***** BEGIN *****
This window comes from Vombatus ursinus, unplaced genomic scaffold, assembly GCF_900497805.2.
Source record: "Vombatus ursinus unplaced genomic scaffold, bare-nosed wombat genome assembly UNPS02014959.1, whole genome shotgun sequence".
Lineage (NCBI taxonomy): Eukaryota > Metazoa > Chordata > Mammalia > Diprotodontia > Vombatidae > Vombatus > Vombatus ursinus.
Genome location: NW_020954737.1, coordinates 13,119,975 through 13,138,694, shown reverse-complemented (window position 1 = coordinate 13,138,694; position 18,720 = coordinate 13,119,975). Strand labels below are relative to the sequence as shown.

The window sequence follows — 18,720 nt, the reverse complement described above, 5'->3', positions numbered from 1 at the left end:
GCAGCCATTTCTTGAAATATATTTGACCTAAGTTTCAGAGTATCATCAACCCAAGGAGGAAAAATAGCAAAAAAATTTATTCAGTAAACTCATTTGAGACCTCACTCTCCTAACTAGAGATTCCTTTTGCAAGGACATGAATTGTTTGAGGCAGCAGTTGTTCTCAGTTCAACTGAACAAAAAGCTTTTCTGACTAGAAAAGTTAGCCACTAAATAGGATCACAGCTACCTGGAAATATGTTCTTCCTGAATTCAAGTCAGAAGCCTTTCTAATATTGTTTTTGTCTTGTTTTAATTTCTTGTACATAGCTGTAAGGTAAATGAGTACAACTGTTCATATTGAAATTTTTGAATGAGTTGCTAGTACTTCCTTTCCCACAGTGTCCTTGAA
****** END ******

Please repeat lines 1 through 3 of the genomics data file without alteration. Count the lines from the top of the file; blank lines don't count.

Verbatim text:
This window comes from Vombatus ursinus, unplaced genomic scaffold, assembly GCF_900497805.2.
Source record: "Vombatus ursinus unplaced genomic scaffold, bare-nosed wombat genome assembly UNPS02014959.1, whole genome shotgun sequence".
Lineage (NCBI taxonomy): Eukaryota > Metazoa > Chordata > Mammalia > Diprotodontia > Vombatidae > Vombatus > Vombatus ursinus.